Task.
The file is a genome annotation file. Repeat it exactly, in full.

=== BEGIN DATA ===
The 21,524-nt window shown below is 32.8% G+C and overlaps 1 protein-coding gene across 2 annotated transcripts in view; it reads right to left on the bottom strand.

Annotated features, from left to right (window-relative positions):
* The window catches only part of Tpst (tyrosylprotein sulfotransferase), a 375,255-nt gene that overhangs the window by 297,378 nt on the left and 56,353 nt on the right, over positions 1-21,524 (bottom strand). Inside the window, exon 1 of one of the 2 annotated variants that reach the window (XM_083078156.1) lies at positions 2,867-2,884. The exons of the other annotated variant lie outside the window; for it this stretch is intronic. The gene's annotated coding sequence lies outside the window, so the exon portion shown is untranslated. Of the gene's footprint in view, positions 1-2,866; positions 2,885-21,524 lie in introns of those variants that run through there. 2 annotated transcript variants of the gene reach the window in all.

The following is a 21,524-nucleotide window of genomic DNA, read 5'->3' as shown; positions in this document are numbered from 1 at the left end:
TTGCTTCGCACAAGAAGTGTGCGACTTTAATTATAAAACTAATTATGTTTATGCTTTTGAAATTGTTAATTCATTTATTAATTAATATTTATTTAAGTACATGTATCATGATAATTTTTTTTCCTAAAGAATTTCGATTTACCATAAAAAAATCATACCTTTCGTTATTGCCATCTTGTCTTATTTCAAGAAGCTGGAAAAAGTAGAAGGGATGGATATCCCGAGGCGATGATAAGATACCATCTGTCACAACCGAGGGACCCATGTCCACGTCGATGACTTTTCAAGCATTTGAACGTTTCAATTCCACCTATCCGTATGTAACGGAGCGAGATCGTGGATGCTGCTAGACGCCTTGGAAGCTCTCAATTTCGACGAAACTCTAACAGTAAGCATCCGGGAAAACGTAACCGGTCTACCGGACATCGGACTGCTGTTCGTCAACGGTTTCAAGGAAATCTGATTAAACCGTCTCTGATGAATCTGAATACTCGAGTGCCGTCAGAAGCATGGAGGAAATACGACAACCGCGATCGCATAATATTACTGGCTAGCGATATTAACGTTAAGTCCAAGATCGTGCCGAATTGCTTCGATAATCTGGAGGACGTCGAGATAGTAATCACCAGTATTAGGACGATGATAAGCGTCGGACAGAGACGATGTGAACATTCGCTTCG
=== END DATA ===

The 21,524-nt window shown below is 32.8% G+C and overlaps 1 protein-coding gene across 2 annotated transcripts in view; it reads right to left on the bottom strand.

Annotated features, from left to right (window-relative positions):
* The window catches only part of Tpst (tyrosylprotein sulfotransferase), a 375,255-nt gene that overhangs the window by 297,378 nt on the left and 56,353 nt on the right, over positions 1-21,524 (bottom strand). Inside the window, exon 1 of one of the 2 annotated variants that reach the window (XM_083078156.1) lies at positions 2,867-2,884. The exons of the other annotated variant lie outside the window; for it this stretch is intronic. The gene's annotated coding sequence lies outside the window, so the exon portion shown is untranslated. Of the gene's footprint in view, positions 1-2,866; positions 2,885-21,524 lie in introns of those variants that run through there. 2 annotated transcript variants of the gene reach the window in all.

The following is a 21,524-nucleotide window of genomic DNA, read 5'->3' as shown; positions in this document are numbered from 1 at the left end:
TTGCTTCGCACAAGAAGTGTGCGACTTTAATTATAAAACTAATTATGTTTATGCTTTTGAAATTGTTAATTCATTTATTAATTAATATTTATTTAAGTACATGTATCATGATAATTTTTTTTCCTAAAGAATTTCGATTTACCATAAAAAAATCATACCTTTCGTTATTGCCATCTTGTCTTATTTCAAGAAGCTGGAAAAAGTAGAAGGGATGGATATCCCGAGGCGATGATAAGATACCATCTGTCACAACCGAGGGACCCATGTCCACGTCGATGACTTTTCAAGCATTTGAACGTTTCAATTCCACCTATCCGTATGTAACGGAGCGAGATCGTGGATGCTGCTAGACGCCTTGGAAGCTCTCAATTTCGACGAAACTCTAACAGTAAGCATCCGGGAAAACGTAACCGGTCTACCGGACATCGGACTGCTGTTCGTCAACGGTTTCAAGGAAATCTGATTAAACCGTCTCTGATGAATCTGAATACTCGAGTGCCGTCAGAAGCATGGAGGAAATACGACAACCGCGATCGCATAATATTACTGGCTAGCGATATTAACGTTAAGTCCAAGATCGTGCCGAATTGCTTCGATAATCTGGAGGACGTCGAGATAGTAATCACCAGTATTAGGACGATGATAAGCGTCGGACAGAGACGATGTGAACATTCGCTTCG